If you know me by know you know that I love weekend breakfast. I adore weekend breakfast. I pre plan weekend breakfast. I dream about weekend breakfast lol!
Oh, the smell of heaven!
Weekends are not complete without the smell of breakfast cooking early in the morning floating through out the house.
I do have to admit that one challenge I have had since I began eating a vegan diet was finding a good French Toast recipe. Most all of the recipes that I had tried just made a super soggy mess and just ended up down the drain. Not a good way to start your morning for sure!
After trial and error I found there are a couple of key elements when it comes to make Vegan French Toast.
Suffering from breakfast burn out? Today I am going to help you take breakfast to a whole new level! Hello Healthy Vegan Breakfast Nachos!
Woot-Woot!! It’s hump day!! Time to start thinking about the weekend and breakfast!!
If tofu is something new to you let me share a few “getting to know tofu” facts:
Tofu is a food made of condensed soy milk that is pressed into solid white blocks. It originated in China, and the process is quite similar to how cheese is made.
Looking for more protein in your diet? Tofu is high in protein!!
Tofu a highly nutrient-dense food.
Studies show tofu may reduce the risk of heart disease, some cancers and reduce the risk of diabetes.
Tofu can be purchased in bulk or individual packages, refrigerated or not. You can also find it dehydrated, freeze-dried, jarred or canned. Once opened, tofu blocks need to be rinsed prior to being used. Leftovers can be stored in the refrigerator, covered with water. Stored this way, tofu can be kept for up to one week — just make sure you change the water often. Tofu can also be frozen, in its original package, for up to five months.
A lot of firm and extra-firm tofu—the kind you want for stir-fries because it won’t fall apart—comes packed in water. Because I cook with tofu quite a bit, I purchased a Tofu Press for about $20 and love it! Pressing the tofu will help remove all of that extra water and help absorb the flavors when cooking.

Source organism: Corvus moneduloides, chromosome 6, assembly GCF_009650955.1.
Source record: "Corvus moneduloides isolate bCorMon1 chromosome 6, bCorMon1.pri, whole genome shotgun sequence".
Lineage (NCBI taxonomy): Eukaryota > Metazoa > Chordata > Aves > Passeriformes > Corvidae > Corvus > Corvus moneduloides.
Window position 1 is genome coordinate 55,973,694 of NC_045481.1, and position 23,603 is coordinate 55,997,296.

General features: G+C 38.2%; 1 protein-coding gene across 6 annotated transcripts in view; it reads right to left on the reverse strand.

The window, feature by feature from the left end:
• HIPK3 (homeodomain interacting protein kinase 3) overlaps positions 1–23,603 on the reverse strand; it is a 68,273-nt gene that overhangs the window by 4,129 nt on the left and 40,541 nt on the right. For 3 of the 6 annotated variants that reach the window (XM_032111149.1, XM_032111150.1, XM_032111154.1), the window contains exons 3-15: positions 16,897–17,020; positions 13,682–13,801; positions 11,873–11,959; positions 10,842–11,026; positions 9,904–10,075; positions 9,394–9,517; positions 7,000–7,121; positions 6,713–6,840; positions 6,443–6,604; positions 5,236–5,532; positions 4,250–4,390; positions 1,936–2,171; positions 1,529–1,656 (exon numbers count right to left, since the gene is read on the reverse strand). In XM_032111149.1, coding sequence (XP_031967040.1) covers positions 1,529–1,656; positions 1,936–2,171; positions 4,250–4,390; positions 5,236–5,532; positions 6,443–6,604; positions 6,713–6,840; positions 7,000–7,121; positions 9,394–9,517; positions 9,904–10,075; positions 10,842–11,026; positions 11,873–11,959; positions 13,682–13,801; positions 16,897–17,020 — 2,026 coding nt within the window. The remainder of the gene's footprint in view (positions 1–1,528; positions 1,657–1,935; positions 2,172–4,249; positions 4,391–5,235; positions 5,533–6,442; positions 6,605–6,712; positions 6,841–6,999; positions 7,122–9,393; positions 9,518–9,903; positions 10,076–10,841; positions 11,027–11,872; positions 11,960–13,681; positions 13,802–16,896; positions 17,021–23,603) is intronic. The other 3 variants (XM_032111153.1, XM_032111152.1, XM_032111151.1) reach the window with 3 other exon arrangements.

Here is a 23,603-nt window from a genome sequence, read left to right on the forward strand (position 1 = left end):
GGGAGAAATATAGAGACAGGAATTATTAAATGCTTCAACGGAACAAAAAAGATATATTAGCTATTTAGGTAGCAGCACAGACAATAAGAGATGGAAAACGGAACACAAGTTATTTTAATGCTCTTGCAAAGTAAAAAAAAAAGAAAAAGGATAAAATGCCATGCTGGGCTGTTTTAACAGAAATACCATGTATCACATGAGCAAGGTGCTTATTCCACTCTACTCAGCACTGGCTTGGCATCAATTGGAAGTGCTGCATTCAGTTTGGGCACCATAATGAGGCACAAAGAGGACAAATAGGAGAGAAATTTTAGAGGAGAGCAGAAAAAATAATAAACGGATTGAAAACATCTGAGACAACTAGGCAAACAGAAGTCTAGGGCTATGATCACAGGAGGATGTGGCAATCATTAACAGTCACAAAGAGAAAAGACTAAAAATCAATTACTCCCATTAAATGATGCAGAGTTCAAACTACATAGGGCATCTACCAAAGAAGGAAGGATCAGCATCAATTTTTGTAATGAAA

If you do not own a Tofu Press, here’s how to press tofu: Take a plate and line it with paper towels. Place the tofu block on the paper towels and put another layer of on top of the tofu. Put another plate or a cutting board on top of the paper towels and then weigh it down with heavy books or cans. You want to press your tofu for 15-30 minutes.
One of the things I look most forward to on weekend mornings is breakfast! Especially Vegan “Eggless” Chickpea Omelettes! There is nothing like starting out the weekend with a healthy and delicious breakfast.
Who’s ready for the weekend AND breakfast??!
Discovering Chickpea Flour (or Garbanzo bean Flour) has been the best thing that has ever happened to me in the kitchen! You can make scrambled “eggs” using Chickpea Flour, but I have found that omelettes turn out way better and taste amazing!!
Every weekend the veggies I top my omelettes with changes. This is a great way to use up any vegetables in the refrigerator that are about to go bad. I also like make up some extra omelettes to take to work for breakfast during the week. Trust me, when your co-workers see you heat this up and you tell them it’s vegan, they NEVER believe you! LOL! Most people are still convinced I eat nothing but salad 24/7.
What is Chickpea Flour you ask?
If you have never heard of Chickpea Flour -> many recipes call for some type of wheat-based flour, whether whole-wheat or all-purpose flour, but you can successfully replace wheat flour with chickpea flour (you can learn more about Chickpea Flour from my Sweet Potato Pizza Crust Post). It adds a nutty taste and a boost of protein, and it works well in any dish. From baked goods to soups and “egg” dishes (like an omelette!) you are packing in that protein. Chickpea flour also makes a great alternative if you’re following a wheat-free or gluten-free diet. Chickpea flour is one of the most nutrient-packed gluten-free flours available. It’s made by grinding raw chickpeas, it’s full of healthy protein, fiber, vitamins, and more. I seriously use Chickpea Flour in most all of my recipes as a replacement for regular flour.